Peter Gennaro, the Broadway dancer who wowed audiences strutting to “Mu Cha Cha” and “Steam Heat” in the 1950s before becoming a successful choreographer of musicals, TV programs and ballets, died Sept. 28.
Mr. Gennaro was 80 and leaves behind many musical theatre credits, including dances created with Jerome Robbins for West Side Story and performances in specialty numbers from The Pajama Game (“Steam Heat,” choreographed by Bob Fosse) and Bells Are Ringing (“Mu Cha Cha,” created by Fosse and Robbins). Mr. Gennaro also choreographed the musicals Fiorello!, The Unsinkable Molly Brown, Mr. President, Bajour (a 1965 Tony nomination), Jimmy, Carmelina, Irene and Annie.
Actress Jenn Thompson was 10 when she auditioned for Annie, in the first round of replacements for the celebrated orphans in the 1977 musical based on the comic strip, “Little Orphan Annie.”
“He had a great sense of humor,” Thompson told Playbill On-Line. “He was a joy. He had great style. To me, as a child, he was the epitome of a Broadway show guy: He was funny and fabulous. I remember him from the auditions. He always had an assistant, but he would teach a lot of the combinations himself. I was not a dancer, and he made it seem utterly do-able. He was a taskmaster and made you do it over and over again, but he had a real sense of kids. The enthusiasm that he brought to it was infectious, so you wanted to do it well.”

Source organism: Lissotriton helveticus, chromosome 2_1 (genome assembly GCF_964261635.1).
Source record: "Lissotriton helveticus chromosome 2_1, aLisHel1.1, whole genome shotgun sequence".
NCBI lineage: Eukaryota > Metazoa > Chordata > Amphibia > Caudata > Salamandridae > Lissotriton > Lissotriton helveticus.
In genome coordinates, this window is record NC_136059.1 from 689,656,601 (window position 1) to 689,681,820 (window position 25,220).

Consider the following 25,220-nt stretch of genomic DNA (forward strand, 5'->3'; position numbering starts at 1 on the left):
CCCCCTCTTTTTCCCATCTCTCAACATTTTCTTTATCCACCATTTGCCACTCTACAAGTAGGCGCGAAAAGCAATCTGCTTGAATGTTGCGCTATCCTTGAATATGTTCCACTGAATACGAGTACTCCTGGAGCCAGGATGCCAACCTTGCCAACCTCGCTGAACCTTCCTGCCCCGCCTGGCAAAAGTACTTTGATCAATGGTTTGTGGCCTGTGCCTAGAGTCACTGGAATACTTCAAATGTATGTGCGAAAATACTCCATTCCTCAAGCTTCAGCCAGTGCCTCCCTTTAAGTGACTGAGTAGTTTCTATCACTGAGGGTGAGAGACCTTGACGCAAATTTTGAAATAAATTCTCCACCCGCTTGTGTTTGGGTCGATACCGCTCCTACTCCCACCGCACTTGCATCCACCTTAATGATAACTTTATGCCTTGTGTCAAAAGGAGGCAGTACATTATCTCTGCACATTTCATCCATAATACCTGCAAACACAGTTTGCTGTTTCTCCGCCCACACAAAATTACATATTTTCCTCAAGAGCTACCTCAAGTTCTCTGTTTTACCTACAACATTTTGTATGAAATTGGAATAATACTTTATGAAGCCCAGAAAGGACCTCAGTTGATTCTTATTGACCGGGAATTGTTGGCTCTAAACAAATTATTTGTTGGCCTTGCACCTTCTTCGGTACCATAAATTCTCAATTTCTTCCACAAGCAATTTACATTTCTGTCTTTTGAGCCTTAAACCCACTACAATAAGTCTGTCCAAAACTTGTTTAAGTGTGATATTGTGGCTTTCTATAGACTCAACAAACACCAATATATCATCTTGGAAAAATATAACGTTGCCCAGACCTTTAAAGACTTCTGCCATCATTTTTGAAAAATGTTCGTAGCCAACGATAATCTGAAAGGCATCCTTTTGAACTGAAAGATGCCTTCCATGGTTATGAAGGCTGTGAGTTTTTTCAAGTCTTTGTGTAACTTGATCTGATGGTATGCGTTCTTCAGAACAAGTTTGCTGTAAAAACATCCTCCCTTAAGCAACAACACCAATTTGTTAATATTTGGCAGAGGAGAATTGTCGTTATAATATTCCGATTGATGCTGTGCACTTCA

Annie memorably featured a chorus of orphans banging their scrub brushes and pails to “It’s the Hard Knock Life,” villains strutting confidently — with a hint of sleaze — to “Easy Street” and New Yorkers confronting the immediacy of Times Square as if it were a grand stage, in “N.Y.C.” Mr. Gennaro also choreographed the film version of Meredith Willson’s Unsinkable Molly Brown, whose choreography ranged from stylized European dance to shantytown saloon polkas. On TV, he choreographed musical numbers for the shows of Perry Como, Andy Williams and others, and helmed the Peter Gennaro Dancers.
Mr. Gennaro, whose parents were of Sicilian birth, was born in Metraire, LA, and danced for prizes as a child. After serving in World War II, he made his professional debut with the Chicago-based San Carlo Opera Company — where he met the woman who would become his wife, the dancer Jean Kinsella, who survives him. He later danced in Broadway choruses of Kiss Me, Kate, Guys and Dolls, By the Beautiful Sea and Make Mine Manhattan.
In addition to staging musical numbers on Broadway, for many years he was choreographer of the Radio City Music Hall shows.
Survivors include daughter Liza Gennaro, a dancer and choreographer (Once Upon a Mattress, The Most Happy Fella); and son Michael, who is the Steppenwolf Theater Company’s executive director; a brother and two grandchildren. Mr. Gennaro lived in Manhattan and Oxford, CT, The New York Times reported.
— By Kenneth Jones